Drills to fall properly help too. I'd have been pretty bad off in that crash linked above if I didn't know how to tumble, especially since at that time I didn't wear a helmet except to race, and the helmets we wore didn't have any impact protection. Two short sessions (6 months, 10 months, separated by years) of Judo were enough to teach me how to fall. When I finally broke a bone it was because I was curling up as I hit the deck and someone hit my leg. The force of the impact on my leg moved it beyond its range of motion - the tire hit so hard that I actually had blood seeping through the skin in the shape of a tire mark, an inch wide, maybe 6-8 inches tall (I called it road rash but it's really not). Apparently my muscles are anchored well enough that the pelvis broke first, in two places. If I hadn't been hit by another rider then I'd have escaped that crash with a sore shoulder and some road rash. I had no head injury, not much road rash all considering. It was my first broken bone in my life, and the crash happened at the end of my 27th season of racing.

    Knowing how to corner helps. I've rarely run out of road on a switchback or otherwise curvy descent, even descents I don't know that I've done when I'm absolutely fatigued. Before I started racing I crashed really hard because I didn't know the road. I was nervous because I was going so fast (I was chasing a rider on a group ride), I did an early apex, and after two more turns in quick succession I dumped my bike trying to turn sharper than possible. Now my default cornering line is the late apex, a line that gives me the most margin for error. I understand and practice that all the time - when I ride of course but also when I drive, when I am pushing a shopping cart, when I pushed a Matchbox car around my desk, even when I just think of corners.

    Cornering is key to descending - if you see someone that doesn't descend well it's usually because they can't corner. As an example look at Levi, M Rasmussen, they're the worst I've seen in a while.

    Finally you just need to get out there. When I started racing I learned my cornering limits by attacking a corner repeatedly until I fell. I then went back there to keep from being scared of falling. I fell in that same corner, in training, two more times, both when something changed. In one I got sand on my tires but I didn't realize it. I hit the deck as I entered the turn. The last time I fell there (so the third crash in that turn) they'd repaved the road and I didn't notice a paving seam until it was too late. When I hit the seam I hit the deck.

    Having said all that I'm pretty sure I corner well below my bike's threshold now. I've never been in a situation where I think that cornering much faster will benefit me, and when I review my helmet cam clips I see that I'll back off slightly when it's super fast, like unsustainably so. Usually it's not a problem but I still notice it in the clips, even a few feet of gap to me is significant.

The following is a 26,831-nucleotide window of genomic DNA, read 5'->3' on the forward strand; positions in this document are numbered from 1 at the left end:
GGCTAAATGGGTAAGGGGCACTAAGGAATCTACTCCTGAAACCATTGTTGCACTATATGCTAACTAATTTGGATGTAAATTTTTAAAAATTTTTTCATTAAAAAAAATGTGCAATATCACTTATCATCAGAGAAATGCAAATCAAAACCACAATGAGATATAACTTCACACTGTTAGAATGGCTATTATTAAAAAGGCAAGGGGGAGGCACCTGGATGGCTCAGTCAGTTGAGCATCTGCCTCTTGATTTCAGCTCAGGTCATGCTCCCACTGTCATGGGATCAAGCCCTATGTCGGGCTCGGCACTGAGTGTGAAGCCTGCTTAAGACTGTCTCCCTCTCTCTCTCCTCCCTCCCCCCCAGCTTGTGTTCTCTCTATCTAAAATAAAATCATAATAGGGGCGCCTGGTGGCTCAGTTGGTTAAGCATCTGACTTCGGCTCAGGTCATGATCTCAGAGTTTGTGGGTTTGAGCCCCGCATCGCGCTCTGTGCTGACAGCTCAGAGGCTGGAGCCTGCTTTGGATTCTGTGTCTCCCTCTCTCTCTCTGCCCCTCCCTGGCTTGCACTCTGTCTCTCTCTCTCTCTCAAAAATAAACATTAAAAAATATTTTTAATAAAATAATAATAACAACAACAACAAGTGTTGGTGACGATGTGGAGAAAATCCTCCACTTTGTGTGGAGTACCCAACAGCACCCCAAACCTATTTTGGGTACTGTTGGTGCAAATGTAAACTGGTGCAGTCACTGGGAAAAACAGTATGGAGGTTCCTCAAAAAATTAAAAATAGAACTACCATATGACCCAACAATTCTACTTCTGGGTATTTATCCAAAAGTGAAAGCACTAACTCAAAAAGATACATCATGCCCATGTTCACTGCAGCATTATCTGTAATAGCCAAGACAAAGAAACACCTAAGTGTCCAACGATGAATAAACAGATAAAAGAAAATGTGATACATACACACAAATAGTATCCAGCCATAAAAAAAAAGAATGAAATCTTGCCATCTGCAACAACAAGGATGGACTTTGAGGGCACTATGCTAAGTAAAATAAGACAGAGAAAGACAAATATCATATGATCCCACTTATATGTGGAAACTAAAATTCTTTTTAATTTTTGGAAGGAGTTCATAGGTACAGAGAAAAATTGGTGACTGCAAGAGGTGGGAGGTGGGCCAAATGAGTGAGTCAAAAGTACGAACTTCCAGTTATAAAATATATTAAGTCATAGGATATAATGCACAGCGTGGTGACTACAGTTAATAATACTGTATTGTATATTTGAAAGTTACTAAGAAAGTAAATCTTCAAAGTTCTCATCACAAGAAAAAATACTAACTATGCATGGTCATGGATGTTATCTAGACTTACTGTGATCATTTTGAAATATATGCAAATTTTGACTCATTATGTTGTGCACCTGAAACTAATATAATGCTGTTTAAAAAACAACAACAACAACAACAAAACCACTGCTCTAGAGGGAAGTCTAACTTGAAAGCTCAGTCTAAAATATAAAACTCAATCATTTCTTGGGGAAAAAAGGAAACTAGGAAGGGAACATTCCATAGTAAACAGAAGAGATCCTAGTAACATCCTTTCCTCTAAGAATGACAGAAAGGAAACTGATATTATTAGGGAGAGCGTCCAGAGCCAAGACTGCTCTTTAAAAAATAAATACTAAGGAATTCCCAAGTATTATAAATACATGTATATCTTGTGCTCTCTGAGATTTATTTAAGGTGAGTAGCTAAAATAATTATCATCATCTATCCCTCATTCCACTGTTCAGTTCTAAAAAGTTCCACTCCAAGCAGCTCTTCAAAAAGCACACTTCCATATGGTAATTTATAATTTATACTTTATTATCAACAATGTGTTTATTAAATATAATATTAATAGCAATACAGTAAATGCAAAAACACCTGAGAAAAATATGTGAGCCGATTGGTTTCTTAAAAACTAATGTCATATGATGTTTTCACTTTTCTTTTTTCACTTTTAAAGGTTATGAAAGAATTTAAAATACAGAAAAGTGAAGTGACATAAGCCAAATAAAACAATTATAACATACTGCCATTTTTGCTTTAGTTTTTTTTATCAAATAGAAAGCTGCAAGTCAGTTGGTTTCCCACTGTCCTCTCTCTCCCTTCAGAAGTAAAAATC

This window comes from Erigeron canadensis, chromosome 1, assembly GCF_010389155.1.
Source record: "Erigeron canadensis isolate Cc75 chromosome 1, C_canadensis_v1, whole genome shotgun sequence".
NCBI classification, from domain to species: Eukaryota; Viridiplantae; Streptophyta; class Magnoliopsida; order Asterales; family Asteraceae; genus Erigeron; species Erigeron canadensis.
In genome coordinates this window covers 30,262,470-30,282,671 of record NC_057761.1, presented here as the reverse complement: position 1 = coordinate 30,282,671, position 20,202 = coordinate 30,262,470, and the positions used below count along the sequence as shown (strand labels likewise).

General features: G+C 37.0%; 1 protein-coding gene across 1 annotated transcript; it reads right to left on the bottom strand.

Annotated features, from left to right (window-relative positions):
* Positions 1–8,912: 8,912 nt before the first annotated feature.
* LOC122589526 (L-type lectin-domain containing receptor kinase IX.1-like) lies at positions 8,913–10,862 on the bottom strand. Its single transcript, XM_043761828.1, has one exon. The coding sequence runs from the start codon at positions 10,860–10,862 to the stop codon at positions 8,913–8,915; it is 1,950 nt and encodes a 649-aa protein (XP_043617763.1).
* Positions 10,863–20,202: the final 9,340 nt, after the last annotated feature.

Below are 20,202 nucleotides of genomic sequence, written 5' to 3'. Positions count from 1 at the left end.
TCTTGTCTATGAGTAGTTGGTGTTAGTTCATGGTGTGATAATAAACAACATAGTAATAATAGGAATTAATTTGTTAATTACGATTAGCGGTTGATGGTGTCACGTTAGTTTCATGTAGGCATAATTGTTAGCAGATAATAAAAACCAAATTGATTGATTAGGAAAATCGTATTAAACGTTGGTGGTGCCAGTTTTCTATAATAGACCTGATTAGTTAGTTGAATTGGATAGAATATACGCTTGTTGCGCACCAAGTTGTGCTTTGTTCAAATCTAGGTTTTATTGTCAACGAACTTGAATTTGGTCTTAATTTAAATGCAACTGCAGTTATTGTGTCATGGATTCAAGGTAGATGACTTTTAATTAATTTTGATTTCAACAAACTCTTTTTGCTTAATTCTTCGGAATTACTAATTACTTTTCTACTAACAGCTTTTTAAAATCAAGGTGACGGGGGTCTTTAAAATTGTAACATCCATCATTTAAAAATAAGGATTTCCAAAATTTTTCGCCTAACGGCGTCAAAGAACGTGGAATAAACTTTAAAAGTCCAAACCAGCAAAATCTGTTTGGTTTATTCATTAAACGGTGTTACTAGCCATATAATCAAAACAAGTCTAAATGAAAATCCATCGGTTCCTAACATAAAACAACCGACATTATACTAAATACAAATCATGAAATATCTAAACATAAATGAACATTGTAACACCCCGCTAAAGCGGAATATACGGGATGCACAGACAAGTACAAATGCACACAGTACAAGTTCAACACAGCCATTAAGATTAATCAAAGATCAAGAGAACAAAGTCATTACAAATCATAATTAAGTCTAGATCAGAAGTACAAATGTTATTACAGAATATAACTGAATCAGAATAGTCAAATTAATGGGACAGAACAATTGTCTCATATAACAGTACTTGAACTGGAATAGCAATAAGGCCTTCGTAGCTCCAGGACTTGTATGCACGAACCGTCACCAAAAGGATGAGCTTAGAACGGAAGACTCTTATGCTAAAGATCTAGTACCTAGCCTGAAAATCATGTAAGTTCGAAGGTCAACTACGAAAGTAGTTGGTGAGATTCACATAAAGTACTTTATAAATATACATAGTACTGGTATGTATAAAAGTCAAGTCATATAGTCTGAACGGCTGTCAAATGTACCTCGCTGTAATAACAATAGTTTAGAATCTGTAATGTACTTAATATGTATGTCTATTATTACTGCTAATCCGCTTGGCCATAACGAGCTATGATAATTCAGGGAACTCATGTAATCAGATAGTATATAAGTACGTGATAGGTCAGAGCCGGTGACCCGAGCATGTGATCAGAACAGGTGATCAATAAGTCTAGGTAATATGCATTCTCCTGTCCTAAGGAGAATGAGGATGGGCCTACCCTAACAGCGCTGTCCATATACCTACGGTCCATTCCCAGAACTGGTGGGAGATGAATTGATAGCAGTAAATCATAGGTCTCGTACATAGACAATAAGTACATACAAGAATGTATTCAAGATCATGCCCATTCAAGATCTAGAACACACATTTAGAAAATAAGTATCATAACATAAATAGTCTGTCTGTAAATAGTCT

Great feedback as usual CDR, thanks!
    -Cat-3-o-meter: 8/20

  22. #22
    powered by Racer Ex gsteinb's Avatar
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    Quote Originally Posted by Ygduf View Post
    ^^ Good pep talk guys. Surely is helping OP get over his fears.
    in all candor I don't view my role as helping someone get over their fears. things are as they are. race or quit....it doesn't matter to me either way.

  23. #23
    soon to be gsteinc... rkwaki's Avatar
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    Quote Originally Posted by Ygduf View Post
    ^^ Good pep talk guys. Surely is helping OP get over his fears.
    No problem...

    I think what we are trying to do (again there is a ton of experience here commenting) is to show:
    1. That a major injury is a reality in this sport
    2. That most of us have been there
    3. That with time wounds (both mental and physical) heal
    4. That if you cannot get past someone else's, or your own, wreck that you become a danger to yourself and all around you
    5. That Gary is a tough little Hobbit

    I watched my wife almost die in a motorcycle wreck in 2009. I continued to ride for a year after that, learned from what happened and used it as an anchor or reality check as to what could happen while riding like a maniac.

    SOmetimes to hear stories from more experienced riders, their thoughts, how they overcame the issue and the re-assurance that you can move on is a powerful tool to help someone that doesn't have the experience (both in life and on the bike) to work through it on their own.
    "if you ride it the way it's meant to be ridden there's no way any wife is less of a ***** than a bicycle." - gstein

  24. #24
    Cat 5 Mod Jandro's Avatar
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    Fear is an illusion.
    Attack in the feeling because it says I'll win absolutely.

  25. #25
    soon to be gsteinc... rkwaki's Avatar
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    Quote Originally Posted by Jandro View Post
    Fear is an illusion.
    If I were standing in front of you it would not appear that way...
    "if you ride it the way it's meant to be ridden there's no way any wife is less of a ***** than a bicycle." - gstein